Friday, November 12, 2010

I Raise My White Flag

I wish I could more accurately describe this feeling I have felt come on me the last few days. I think I have tried in previous posts but it's sort of like a combination of physical tired and emotional tired (with a bunch of toxic chemicals in he mix!). I've been struggling identifying it (because that would mean confronting it, I think) but last night in my cancer support group, I pretty much fell apart. Now you have to understand that I sometimes struggle with my own situation when I am with this group, mostly because my cancer experience has not been as challenging as some of the other people in the group. So when I whine or complain, I feel like I have no right to do this because I have "only a slight case of breast cancer." And maybe it's that kind of thinking that has gotten me in trouble. Up until about a week ago, I think I was at the gym about 70% of my usual time -- and, as you all might remember, I even managed to squeak out a marathon (at my slowest time ever). I have only used one sick day this semester and have worked through feeling crappy with almost a sense of pride.

However, as of today I haven't been to the gym in a week. Even thinking about it makes my stomach hurt. I'm struggling to keep our house clean and organized. The intestinal issues are making eating not fun. In general, I have this feeling of being drained and fatigued that feels worse than what I was feeling before (and I thought that was bad).

So somehow in group last night, I got frustrated because the thought of going to work today and being "on" 100% when I teach just seemed so overwhelming. Where was I going to get the energy? Amanda, one of the other group members, talked about her own frustrations (she has two small children and a FT job) and how she has recognized that you have to be your own best advocate for your health; no one else is going to do this like you can -- and should. Many of the group members gave me permission to be less than perfect and "sick" even when I can't seem to give myself that permission. And Robyn, another group member, got a little angry with me when I said "slight case of breast cancer." She said you have cancer, you are undergoing chemo, and you are experiencing radiation. You have cancer. I think there is still a big part of me that has been in denial about all of this, as strange as that must sound. But my body is now forcing me to recognize this fact.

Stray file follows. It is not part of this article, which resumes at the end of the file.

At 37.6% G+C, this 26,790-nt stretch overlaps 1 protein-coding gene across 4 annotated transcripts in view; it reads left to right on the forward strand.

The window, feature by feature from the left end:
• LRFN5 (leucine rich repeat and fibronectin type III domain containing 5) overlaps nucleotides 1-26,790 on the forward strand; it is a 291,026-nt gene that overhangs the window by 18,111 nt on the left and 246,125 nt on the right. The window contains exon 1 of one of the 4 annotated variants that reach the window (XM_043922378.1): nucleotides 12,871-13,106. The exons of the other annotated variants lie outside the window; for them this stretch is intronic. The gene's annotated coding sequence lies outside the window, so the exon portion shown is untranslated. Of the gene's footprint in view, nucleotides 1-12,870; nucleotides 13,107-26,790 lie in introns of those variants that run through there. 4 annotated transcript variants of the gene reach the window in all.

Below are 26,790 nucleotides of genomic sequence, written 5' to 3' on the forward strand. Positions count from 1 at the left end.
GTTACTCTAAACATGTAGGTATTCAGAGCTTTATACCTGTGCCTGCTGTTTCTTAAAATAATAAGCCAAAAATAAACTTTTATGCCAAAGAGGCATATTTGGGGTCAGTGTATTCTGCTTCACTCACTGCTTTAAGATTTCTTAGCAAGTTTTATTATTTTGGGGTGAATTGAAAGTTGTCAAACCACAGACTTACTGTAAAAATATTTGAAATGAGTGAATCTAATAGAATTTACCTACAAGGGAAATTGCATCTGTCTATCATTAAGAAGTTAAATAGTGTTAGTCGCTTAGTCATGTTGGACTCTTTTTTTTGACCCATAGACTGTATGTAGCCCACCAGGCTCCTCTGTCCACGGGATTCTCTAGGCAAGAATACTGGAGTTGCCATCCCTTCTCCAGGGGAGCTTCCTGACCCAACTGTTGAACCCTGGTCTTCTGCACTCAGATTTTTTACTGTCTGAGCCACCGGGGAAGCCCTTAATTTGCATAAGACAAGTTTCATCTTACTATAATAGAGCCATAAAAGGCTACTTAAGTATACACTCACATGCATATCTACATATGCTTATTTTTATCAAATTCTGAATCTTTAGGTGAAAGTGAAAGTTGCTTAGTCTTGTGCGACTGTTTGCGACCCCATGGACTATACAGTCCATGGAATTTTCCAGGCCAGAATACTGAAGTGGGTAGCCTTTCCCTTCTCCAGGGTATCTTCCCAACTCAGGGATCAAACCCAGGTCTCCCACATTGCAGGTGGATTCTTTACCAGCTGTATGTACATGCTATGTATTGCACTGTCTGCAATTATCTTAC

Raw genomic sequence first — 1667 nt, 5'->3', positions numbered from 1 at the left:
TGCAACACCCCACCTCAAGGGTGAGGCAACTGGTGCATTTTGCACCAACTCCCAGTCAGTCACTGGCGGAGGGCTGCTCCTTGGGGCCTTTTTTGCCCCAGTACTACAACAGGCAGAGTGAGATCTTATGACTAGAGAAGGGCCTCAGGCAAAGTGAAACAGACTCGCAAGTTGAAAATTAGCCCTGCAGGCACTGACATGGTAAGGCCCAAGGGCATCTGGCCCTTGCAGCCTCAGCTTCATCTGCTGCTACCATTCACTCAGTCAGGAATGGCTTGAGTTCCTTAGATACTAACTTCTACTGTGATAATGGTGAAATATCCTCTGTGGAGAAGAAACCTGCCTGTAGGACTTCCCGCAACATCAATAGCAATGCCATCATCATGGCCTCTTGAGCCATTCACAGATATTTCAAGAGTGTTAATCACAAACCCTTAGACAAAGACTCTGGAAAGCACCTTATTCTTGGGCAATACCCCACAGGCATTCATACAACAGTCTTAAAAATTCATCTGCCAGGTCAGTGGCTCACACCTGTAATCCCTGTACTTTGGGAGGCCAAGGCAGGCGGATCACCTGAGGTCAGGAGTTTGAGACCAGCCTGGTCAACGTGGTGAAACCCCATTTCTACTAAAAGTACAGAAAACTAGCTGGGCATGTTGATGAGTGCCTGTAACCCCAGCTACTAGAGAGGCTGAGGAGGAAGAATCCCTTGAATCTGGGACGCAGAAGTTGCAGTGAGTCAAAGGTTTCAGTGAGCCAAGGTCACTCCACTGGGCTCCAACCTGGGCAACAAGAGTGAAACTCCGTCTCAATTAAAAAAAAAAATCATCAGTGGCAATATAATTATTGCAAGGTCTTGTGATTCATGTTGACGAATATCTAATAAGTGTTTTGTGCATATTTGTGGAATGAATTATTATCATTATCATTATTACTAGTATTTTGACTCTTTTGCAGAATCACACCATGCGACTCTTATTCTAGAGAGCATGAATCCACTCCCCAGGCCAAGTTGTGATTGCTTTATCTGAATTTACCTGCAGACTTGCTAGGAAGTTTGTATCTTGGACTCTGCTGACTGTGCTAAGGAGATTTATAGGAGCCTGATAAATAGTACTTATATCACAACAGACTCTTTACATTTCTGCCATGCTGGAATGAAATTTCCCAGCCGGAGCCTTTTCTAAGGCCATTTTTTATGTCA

So here is what I know: I am a bit of a perfectionist. I want to do the best at everything I do. I'm even ambitious, I think, because I want to be a teacher-scholar (like one of my personal heroes, Howard Tinberg) and work hard at being an advocate for two-year college students. I want to write a good dissertation, not just an adequate one. I like a clean house, one that is organized and comfortable. I want to break four hours for a marathon time someday. I don't want to gain back all the weight I have worked so hard to lose. I want to be a fun wife who offers an oasis for her husband. I want to be a good friend to everyone in my life.

But maybe what I am beginning to understand is that I AM tired and at least through the end of this year, I need to slow down. Major slow down. I don't want to delay feeling better by trying to pretend that I am a trooper and can get through anything. So I took a sick day today and am trying to ignore the dishes in the sick and the papers that need grading. I have two doctor's appointments today but that't it. Maybe I should do some online searching to figure out how to relax ....

5 comments:

  1. Girl, you are harder on yourself than I am on myself! That girl in your group was right - you DO have cancer...but that DOES NOT define you in any way. You define yourself, and from what I've seen, you've successfully defined yourself as strong, amazing, and 100% perfect.

    You deserve a break. You've more than earned it. If I can do anything at all to help you, just ask (though I know that's probably hard for you to do).

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  2. I know exactly what you mean. After the stroke I felt the same way. But, it was only a little stroke, and my recovery was so quick, I had nothing to complain about.

    While I still don't want to wallow in self pity, I am so glad that I finally acknowledged - 1) That it was okay to need more time to do things like recover & 2) that it was okay to be angry about all of this.

    I didn't ever go to a group, but I did go to private counseling primarily because I needed a safe space to be angry about it all.